Project efforts are directed at two different, complimentary levels. At the more detailed, specific level, winter flounder – an economically important, well‐studied fish of Mid‐Atlantic to New England waters – will be used as a model subject. Prior studies on winter flounder, augmented by OAP‐funded experimental work at NOAA/NEFSC, will provide estimates of CO2 effects on key life‐history and ecological parameters (e.g., fertilization, larval growth, development, and survival). An IBM previously developed by the PIs will be updated and expanded to include OA effects on these parameters. The winter flounder OA‐IBM will be exercised by evaluating the responses of the ELSs of this species under multiple scenarios: high average levels of CO2 representing future oceans in shelf habitats; high and variable CO2 depicting future inshore, estuarine habitats; and covariances of CO2 with other environmental stressors (e.g., warmer waters, hypoxia). At a general level and applicable to other species, the project will develop a web‐based tool that allows users to add details from other marine finfish of the NE USA and OA‐affected processes as relevant OA data on those species become available.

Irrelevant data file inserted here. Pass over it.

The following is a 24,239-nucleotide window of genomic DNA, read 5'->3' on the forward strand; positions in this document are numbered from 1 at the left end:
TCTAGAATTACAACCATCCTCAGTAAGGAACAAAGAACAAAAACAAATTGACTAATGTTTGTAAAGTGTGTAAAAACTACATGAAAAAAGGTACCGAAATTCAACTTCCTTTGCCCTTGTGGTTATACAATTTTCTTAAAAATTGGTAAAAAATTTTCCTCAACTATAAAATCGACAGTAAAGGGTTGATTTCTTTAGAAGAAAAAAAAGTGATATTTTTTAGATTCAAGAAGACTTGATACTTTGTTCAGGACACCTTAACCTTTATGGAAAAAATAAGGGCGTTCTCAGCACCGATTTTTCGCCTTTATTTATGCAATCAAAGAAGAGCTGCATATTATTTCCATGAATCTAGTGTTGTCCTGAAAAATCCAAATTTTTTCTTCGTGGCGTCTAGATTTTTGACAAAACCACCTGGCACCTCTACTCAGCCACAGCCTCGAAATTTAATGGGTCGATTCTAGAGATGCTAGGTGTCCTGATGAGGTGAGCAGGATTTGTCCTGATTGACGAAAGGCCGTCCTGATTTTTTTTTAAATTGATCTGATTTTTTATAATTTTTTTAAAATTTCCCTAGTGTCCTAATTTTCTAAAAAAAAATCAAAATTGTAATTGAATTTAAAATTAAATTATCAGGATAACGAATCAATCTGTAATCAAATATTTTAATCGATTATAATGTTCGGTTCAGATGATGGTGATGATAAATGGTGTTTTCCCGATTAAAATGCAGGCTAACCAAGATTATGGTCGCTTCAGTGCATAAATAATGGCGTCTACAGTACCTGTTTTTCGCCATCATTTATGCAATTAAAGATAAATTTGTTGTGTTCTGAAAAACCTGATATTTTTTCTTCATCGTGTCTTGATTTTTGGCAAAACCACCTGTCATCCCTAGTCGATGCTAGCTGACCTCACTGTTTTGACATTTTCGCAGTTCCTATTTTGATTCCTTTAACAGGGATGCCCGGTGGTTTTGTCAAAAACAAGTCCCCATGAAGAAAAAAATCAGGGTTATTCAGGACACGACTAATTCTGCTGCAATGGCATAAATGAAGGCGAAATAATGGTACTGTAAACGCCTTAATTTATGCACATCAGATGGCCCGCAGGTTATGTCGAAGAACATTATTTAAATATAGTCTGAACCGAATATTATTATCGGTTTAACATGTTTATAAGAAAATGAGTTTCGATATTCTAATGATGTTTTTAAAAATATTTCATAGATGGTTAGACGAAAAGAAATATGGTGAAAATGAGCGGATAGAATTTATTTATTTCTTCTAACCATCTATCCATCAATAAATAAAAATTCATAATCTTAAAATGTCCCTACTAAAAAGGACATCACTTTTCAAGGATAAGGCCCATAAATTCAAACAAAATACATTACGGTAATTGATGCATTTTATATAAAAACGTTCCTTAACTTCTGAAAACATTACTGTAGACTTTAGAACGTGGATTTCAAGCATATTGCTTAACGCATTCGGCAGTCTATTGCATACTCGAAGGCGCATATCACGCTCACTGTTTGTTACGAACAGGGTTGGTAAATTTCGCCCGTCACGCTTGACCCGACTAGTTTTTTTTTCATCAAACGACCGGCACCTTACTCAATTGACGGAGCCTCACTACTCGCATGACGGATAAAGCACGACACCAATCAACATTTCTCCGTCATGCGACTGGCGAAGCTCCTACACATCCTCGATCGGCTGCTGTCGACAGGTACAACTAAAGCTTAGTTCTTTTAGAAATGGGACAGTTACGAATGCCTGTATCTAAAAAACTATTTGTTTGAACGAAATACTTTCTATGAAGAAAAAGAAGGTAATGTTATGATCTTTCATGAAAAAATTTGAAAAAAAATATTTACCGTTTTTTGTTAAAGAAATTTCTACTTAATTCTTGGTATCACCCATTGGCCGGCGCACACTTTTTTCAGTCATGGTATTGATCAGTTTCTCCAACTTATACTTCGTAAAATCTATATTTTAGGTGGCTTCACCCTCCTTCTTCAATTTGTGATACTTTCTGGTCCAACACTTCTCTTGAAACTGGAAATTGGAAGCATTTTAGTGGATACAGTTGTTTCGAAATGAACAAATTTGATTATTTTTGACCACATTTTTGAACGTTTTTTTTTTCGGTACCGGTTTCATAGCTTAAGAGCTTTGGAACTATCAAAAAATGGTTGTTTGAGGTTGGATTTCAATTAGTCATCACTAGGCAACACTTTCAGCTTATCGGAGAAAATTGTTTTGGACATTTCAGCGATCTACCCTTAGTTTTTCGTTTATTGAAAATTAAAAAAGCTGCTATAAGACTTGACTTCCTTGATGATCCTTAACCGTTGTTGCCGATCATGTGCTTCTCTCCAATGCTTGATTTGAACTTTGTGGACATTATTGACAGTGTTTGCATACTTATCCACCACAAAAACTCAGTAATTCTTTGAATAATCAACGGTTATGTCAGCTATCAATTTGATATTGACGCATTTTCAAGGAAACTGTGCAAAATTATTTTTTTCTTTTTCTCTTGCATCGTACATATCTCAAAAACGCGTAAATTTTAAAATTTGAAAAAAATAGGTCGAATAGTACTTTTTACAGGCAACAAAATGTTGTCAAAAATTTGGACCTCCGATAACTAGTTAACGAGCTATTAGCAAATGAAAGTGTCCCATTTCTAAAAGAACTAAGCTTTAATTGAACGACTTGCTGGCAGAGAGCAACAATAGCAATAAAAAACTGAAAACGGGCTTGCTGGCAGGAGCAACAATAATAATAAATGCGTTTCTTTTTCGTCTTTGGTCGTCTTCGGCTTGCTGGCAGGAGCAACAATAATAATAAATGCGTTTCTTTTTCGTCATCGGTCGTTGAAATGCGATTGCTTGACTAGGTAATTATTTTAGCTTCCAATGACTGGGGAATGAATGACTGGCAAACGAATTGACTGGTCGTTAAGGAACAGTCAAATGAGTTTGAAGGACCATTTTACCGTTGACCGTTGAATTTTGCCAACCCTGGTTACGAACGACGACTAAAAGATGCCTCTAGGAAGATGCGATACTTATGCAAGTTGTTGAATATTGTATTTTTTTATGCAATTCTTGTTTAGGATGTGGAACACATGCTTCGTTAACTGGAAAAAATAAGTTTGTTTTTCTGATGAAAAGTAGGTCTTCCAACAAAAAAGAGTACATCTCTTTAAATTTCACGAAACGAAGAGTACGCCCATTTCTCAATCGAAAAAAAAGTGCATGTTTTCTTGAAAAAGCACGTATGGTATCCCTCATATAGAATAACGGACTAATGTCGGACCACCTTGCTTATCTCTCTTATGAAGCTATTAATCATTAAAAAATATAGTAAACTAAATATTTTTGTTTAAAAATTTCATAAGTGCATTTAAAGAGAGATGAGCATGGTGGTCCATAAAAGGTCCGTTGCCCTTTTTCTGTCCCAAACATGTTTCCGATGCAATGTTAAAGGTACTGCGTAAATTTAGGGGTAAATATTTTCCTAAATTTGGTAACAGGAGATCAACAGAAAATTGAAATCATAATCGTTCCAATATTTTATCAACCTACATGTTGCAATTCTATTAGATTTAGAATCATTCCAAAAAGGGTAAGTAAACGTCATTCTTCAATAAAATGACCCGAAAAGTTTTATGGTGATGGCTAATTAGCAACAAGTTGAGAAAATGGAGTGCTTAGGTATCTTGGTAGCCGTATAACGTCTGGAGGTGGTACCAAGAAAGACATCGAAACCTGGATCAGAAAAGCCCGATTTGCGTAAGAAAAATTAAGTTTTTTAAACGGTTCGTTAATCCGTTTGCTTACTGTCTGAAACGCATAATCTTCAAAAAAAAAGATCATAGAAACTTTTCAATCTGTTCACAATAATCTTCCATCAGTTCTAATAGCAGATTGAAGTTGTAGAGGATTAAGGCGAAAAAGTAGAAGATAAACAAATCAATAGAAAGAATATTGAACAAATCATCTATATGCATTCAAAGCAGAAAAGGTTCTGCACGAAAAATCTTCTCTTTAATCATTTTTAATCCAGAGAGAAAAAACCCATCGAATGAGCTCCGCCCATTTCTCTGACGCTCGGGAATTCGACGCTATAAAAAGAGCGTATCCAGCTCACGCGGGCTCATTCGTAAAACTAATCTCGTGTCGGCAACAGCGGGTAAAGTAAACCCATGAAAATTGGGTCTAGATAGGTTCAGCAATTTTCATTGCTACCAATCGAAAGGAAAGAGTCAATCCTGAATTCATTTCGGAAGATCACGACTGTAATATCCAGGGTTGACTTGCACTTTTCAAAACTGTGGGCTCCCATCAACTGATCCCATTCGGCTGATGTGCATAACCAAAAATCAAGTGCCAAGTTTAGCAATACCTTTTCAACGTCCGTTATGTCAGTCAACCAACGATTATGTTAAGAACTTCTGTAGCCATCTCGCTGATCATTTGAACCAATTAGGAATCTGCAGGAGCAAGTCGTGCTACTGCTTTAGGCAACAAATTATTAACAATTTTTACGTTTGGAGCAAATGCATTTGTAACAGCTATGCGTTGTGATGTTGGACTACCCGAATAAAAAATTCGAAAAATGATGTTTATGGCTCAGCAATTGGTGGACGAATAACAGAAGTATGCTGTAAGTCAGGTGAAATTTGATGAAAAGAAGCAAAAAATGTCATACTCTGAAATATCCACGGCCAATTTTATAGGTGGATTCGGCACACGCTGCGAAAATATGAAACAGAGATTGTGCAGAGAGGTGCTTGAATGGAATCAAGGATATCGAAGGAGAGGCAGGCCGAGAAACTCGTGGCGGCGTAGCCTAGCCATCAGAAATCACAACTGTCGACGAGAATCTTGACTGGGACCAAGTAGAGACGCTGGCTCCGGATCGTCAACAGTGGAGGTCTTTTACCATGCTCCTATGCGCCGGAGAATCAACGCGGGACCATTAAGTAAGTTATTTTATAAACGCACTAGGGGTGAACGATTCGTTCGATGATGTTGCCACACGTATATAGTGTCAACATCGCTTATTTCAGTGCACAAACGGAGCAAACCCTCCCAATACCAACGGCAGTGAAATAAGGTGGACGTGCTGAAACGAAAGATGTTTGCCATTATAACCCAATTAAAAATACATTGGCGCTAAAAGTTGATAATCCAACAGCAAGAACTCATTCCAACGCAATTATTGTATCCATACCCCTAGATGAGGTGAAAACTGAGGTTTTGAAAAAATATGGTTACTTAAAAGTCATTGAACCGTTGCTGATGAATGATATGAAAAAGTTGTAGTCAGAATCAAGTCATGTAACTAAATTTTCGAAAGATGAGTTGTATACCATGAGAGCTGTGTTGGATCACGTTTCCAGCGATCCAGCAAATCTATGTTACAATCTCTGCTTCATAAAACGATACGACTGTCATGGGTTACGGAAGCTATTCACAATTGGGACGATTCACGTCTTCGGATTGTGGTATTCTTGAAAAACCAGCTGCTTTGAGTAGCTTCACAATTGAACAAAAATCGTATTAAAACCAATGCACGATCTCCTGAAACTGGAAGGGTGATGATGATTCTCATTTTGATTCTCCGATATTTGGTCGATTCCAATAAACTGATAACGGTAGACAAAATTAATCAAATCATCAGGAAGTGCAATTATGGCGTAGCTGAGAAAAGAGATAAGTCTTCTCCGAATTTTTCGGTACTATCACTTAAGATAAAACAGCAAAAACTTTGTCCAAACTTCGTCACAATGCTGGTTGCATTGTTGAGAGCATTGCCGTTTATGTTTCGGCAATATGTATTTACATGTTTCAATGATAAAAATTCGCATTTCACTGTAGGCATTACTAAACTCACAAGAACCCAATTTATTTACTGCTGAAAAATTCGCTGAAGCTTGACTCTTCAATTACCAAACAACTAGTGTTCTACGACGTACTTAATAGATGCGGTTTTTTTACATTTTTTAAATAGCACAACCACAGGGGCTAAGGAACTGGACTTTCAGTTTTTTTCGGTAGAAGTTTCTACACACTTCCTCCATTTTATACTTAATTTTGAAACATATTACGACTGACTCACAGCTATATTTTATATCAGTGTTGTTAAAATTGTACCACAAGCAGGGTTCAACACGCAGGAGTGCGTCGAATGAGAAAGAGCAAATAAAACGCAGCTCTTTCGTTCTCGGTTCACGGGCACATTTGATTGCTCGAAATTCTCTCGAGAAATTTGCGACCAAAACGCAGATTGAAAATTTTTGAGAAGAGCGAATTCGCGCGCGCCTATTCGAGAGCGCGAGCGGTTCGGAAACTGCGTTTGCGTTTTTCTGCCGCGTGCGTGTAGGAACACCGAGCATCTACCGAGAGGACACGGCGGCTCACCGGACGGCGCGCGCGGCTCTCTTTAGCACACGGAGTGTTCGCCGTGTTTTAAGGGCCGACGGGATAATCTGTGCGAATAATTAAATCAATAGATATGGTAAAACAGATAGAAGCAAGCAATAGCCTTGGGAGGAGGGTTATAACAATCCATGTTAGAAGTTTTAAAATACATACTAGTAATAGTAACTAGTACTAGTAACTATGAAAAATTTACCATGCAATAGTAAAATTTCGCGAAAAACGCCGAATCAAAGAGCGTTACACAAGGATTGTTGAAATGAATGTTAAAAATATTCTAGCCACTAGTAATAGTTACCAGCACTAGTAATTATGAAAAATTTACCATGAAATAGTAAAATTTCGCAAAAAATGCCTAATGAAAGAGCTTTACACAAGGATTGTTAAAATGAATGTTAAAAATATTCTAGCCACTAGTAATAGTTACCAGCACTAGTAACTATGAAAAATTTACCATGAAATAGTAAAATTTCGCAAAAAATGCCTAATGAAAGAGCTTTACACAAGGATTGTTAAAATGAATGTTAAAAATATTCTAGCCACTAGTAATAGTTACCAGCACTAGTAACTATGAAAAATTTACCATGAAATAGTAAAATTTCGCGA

The aim of this project was to forecast effects of ocean acidification on the commercially important Alaska crab stocks including the Bristol Bay red king crab (BBRKC) fishery, which is part of a modern fisheries management program, the Bering Sea and Aleutian Islands (BSAI) crab rationalization program. To investigate the biological and economic impacts of OA, a linked bioeconomic model was developed that a) integrates predictions regarding trends over time in ocean pH, b) separates life-history stages for growth and mortality of juveniles and adults, and c) includes fishery impacts by analyzing catch and effort in both biological and economic terms. By coupling a pre-recruitment component with post-recruitment dynamics, the BBRKC bioeconomic model incorporates effects of OA on vulnerable juvenile crabs in combination with effects of fishing on the BBRKC population as a whole. Many types of projections under management strategies can be made using linked bioeconomic models.